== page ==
“Today we launch initiatives that will transform our economy, create jobs, attract foreign direct investments and facilitate knowledge transfer in the fields of renewable energy, information technology and the services sector. Today we launch a consolidated and comprehensive strategy that will empower and inspire the country for generations to come.”
The causeway construction has been developing well within the timeframe, according to Ahmad Al Hassan, assistant undersecretary for road engineering at the public works ministry. On speaking to Albawaba, she said:
“We have already completed 73 percent of the project and hope to finish it ahead of the contractual period”
Bader Al Refai, Assistant Secretary-General of the Supreme Council for Planning, said the “engineering marvel” is poised to become the world’s largest sea bridge. He added that the causeway will turn out to be a major tourist attraction with a huge impact in the revival of the northern area of Kuwait and its future cities and projects.
Although great progress has been made, the build has faced some constructional difficulties. Providing stable foundations was a big challenge to overcome. Soil investigations at the Shuwaikh Port end of the route found large quantities of sand in very loose, medium dense and very dense conditions. Data from the ground investigation also revealed that there was a combination of very soft to medium density clay in the new town area. The findings problematised the requirements for the bored piles since the piles were expected to stay in the soft clay without sinking too far or sliding about. They also had to endure hydrostatic pressure and buoyancy, currents, waves and swells. In response to this situation, TREVI Foundations Kuwait used specialist equipment from the Soilmec range to implement the piles safely into their surrounding environment.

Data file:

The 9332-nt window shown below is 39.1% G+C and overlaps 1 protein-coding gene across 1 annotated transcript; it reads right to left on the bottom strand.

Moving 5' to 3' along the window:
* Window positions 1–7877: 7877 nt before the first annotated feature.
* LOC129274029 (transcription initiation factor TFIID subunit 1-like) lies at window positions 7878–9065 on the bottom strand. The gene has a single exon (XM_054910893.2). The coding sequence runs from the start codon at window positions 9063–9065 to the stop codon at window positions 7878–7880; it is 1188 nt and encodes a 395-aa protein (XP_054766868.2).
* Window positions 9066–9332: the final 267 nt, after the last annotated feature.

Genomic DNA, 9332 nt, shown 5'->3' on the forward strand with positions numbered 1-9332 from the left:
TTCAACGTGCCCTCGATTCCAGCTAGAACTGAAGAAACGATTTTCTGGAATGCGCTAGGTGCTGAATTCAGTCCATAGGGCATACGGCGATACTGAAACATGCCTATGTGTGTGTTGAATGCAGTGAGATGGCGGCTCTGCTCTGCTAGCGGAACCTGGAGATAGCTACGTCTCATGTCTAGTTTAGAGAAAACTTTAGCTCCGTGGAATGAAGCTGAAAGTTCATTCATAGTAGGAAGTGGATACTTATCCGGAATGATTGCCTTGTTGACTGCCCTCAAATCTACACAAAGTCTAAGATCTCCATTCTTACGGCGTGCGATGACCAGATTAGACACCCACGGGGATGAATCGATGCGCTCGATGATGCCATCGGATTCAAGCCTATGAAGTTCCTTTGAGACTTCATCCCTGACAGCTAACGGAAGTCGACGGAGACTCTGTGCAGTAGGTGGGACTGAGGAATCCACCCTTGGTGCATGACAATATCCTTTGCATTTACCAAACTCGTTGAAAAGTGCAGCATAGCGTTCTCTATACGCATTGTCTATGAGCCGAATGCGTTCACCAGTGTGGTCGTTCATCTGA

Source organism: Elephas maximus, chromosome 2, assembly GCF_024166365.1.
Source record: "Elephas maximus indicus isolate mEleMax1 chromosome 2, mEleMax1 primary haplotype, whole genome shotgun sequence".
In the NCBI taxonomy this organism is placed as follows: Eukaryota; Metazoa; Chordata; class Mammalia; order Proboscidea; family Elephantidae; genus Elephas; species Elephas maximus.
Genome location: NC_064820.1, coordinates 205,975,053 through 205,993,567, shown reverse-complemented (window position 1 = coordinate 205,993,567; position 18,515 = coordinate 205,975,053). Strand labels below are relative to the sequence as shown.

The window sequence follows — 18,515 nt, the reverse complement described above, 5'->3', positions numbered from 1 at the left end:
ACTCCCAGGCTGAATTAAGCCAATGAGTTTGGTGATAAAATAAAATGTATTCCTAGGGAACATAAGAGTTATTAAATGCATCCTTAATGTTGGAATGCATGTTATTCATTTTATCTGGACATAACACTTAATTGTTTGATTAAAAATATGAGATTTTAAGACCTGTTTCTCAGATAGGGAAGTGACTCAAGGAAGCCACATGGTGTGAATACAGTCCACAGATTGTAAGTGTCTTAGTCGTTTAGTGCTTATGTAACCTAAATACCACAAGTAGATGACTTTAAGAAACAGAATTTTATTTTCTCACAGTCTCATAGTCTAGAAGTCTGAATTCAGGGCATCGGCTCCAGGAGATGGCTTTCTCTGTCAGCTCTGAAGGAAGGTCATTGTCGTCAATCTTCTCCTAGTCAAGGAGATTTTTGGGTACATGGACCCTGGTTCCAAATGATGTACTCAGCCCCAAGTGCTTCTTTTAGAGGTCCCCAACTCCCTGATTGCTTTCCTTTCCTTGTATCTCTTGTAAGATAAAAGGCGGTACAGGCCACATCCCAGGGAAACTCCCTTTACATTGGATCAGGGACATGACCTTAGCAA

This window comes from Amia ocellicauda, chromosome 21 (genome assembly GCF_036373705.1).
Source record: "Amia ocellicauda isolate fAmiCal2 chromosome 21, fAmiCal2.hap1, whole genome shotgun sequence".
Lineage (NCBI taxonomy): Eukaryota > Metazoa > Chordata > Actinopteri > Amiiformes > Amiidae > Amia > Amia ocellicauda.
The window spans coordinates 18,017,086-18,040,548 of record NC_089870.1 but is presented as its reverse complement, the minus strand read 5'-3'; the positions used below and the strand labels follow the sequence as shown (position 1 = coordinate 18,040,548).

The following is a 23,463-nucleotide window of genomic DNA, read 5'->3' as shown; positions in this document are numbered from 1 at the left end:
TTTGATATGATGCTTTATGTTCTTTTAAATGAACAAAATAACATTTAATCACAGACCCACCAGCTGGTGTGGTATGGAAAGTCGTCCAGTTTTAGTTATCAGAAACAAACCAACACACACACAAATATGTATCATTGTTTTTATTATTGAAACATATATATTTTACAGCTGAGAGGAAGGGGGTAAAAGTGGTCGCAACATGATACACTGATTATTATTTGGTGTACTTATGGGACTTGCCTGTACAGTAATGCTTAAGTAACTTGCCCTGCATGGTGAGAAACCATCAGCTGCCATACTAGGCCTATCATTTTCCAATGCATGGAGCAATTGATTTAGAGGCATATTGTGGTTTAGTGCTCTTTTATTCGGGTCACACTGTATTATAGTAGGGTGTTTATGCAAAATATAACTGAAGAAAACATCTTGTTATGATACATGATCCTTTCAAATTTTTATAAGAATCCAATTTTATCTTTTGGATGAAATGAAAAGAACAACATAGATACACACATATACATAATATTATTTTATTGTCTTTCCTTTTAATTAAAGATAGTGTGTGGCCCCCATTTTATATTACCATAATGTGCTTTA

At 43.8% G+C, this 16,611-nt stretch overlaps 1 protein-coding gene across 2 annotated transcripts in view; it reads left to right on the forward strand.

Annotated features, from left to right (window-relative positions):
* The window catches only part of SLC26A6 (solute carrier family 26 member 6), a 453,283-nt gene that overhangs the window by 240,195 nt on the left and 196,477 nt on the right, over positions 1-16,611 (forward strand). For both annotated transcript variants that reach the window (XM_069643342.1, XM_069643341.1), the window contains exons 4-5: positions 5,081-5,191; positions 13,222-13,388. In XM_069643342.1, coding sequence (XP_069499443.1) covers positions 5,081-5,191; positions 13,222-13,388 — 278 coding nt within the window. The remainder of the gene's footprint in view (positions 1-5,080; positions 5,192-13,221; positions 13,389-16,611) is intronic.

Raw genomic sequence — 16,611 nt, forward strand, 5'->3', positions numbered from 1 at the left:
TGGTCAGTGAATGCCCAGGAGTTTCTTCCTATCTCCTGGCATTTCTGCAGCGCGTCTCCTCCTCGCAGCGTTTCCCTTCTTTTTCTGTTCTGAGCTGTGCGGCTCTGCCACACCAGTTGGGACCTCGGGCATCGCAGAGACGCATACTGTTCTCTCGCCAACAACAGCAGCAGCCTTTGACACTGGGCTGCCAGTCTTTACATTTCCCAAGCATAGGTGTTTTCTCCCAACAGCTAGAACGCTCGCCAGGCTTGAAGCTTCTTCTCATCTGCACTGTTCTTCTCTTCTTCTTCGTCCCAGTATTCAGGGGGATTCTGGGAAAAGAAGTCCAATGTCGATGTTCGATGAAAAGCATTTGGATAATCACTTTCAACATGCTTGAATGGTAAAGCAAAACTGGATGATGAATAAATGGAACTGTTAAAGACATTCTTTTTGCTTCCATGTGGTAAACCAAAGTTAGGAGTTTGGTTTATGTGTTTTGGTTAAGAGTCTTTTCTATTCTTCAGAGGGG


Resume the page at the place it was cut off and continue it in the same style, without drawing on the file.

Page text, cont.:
A Hyundai-built barge also helped with piling. The barge rest on four spud legs, with four anchors securing it as it drove the piles in the ground. The contraption used 13 large water tanks each with a capacity of 55m3, to optimise stability under its deck. Hyundai anchored the barge in place during the work to make sure the piles were bored vertically at the correct depth of 72 metres.
The project has used approximately 1,200 piles in total. Some of these are as far as 17km out to sea. TREVI has been able to install three piles per week, but the company hopes to increase the rate of productivity now that the project is nearing its completion.
Another difficulty was the polymer mud, because it had to be monitored constantly. Quality checks occurred throughout the build to ensure that the slurry kept supporting the pile slides during excavation and casting stages. The slurry had very specific requirements: TREVI said that only clean water with pH values ranging from 10-11 worked for its formation. Mixing should be homogenous to avoid agglomerates of polymer powders forming, while the fresh slurry should also meet the necessary target for viscosity. The polymer slurry had to be recirculated without the use of centrifugal pumps and recovered from the pile using progressive cavity pumps, while a filtration tank was employed to minimise the sand content. The engineers maintained constant checks on the viscosity, density, pH value and sand content of the slurry to ensure it was of optimum quality. In addition, the strict rules on the handling and disposal of polymer slurries has been challenging: slurry is always subject to scrutiny under environmental regulations.